Patent Infringement and Strategic Trade Policies : R&D and Export Subsidies
Like the original Spencer-Brander result, the R&D incentives that we identify lead governments to set positive R&D subsides in the non-cooperative equilibrium. However, we find that if exporting governments could cooperate over their policy choices they would continue to subsidize R&D, rather than agreeing to tax R&D as in the original Spencer-Brander set-up. The reason is that under cooperation they will also agree to share perfectly the results of R&D investments (i.e., eliminate IPR protection), and R&D subsides are then required to maintain appropriate incentives for firms to engage in R&D investments. This last result is interesting for two reasons, both of which point to the importance of examining R&D subsides and IPR policies in tandem as we have done rather than in isolation as has heretofore typically been done. First, by this result we show that the case for strategic R&D subsides is more robust than previously thought, as it applies whether exporting governments are acting cooperatively or non-cooperatively, once their equilibrium choices of IPR protection are taken into account as well. And second, by this result we identify a puzzle as to why governments might wish to agree to jointly eliminate, rather than tighten, their levels of IPR protection, given that hey have at their disposal R&D outcomes. We show that the flavour of these findings extend as well to the case in which governments also have export policies at their disposal. In the original Spencer-Brander set-up, the addition of export policies leads governments to tax R&D and offer export subsides, pointing to another way in which the case for strategic R&D subsides appears to be fragile. But again out results imply that this fragility disappears in a setting in which the choice of IPR protection is modelled well.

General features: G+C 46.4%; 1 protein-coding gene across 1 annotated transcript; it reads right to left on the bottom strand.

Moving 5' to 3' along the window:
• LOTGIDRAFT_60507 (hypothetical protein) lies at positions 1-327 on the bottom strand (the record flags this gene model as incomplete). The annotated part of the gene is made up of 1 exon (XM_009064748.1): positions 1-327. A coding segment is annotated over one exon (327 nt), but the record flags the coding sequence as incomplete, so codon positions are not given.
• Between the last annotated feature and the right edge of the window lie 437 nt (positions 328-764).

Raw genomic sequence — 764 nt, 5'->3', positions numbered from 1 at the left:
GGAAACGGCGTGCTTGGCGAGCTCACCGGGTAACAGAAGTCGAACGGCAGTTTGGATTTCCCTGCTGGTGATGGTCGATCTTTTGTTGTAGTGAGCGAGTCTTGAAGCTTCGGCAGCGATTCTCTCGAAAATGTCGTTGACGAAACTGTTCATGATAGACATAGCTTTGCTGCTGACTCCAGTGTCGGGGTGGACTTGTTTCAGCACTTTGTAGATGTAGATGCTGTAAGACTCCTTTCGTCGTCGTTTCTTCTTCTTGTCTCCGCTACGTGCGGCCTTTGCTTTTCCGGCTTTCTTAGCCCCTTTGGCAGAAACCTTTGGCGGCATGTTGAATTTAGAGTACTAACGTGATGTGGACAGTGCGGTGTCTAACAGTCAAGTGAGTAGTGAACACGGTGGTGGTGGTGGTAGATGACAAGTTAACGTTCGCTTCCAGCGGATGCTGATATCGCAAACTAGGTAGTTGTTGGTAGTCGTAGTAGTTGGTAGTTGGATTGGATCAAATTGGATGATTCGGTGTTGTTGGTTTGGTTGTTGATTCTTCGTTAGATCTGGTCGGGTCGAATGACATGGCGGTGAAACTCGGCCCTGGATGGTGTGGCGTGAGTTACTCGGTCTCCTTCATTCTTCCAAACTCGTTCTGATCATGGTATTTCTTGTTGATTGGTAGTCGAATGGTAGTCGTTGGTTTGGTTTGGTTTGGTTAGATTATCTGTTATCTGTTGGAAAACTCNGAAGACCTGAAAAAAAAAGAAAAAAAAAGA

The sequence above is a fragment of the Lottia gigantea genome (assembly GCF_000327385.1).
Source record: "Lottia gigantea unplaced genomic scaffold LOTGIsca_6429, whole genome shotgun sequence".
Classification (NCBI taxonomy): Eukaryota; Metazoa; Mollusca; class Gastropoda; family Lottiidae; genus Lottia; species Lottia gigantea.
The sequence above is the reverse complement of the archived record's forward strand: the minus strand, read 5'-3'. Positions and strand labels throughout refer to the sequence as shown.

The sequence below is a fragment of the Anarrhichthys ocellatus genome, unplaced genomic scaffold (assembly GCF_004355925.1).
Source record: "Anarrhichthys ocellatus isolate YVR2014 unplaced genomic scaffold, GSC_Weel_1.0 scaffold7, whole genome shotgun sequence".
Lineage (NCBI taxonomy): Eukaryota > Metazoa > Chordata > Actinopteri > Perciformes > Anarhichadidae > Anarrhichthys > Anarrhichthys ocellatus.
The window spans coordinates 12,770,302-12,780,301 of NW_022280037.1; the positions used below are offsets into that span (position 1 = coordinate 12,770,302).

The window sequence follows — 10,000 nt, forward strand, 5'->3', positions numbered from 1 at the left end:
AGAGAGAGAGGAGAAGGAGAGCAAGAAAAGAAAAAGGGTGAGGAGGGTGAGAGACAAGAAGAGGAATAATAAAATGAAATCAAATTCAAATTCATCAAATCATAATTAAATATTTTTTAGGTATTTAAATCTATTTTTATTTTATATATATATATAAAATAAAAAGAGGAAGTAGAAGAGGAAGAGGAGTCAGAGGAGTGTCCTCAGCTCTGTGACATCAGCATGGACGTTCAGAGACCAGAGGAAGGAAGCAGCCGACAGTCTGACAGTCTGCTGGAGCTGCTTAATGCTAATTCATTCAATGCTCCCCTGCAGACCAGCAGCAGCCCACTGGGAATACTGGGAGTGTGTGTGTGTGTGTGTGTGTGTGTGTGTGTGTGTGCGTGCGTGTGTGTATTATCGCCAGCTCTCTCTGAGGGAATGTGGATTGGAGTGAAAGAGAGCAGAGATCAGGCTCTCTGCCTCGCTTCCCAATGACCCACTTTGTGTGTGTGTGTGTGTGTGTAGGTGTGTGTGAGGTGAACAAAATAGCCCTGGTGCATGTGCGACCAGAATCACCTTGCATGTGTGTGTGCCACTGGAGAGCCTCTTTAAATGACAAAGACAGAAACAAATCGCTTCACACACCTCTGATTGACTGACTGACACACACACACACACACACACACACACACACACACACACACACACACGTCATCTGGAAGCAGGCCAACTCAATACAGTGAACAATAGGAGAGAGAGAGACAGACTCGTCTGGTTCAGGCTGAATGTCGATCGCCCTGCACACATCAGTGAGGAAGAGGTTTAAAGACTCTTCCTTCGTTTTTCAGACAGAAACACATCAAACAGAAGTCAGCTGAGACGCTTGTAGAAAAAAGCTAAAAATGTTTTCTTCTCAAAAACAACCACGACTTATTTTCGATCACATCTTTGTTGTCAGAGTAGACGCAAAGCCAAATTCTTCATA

|Date of creation:||Nov 2000|
|Date of revision:|
|Contact details of provider:|| Postal: JG Crawford Building #13, Asia Pacific School of Economics and Government, Australian National University, ACT 0200|
Web page: http://www.eaber.org
More information through EDIRC
When requesting a correction, please mention this item's handle: RePEc:eab:tradew:21759. See general information about how to correct material in RePEc.
For technical questions regarding this item, or to correct its authors, title, abstract, bibliographic or download information, contact: (Shiro Armstrong)
If you have authored this item and are not yet registered with RePEc, we encourage you to do it here. This allows to link your profile to this item. It also allows you to accept potential citations to this item that we are uncertain about.
If references are entirely missing, you can add them using this form.
If the full references list an item that is present in RePEc, but the system did not link to it, you can help with this form.
If you know of missing items citing this one, you can help us creating those links by adding the relevant references in the same way as above, for each refering item. If you are a registered author of this item, you may also want to check the "citations" tab in your profile, as there may be some citations waiting for confirmation.
Please note that corrections may take a couple of weeks to filter through the various RePEc services.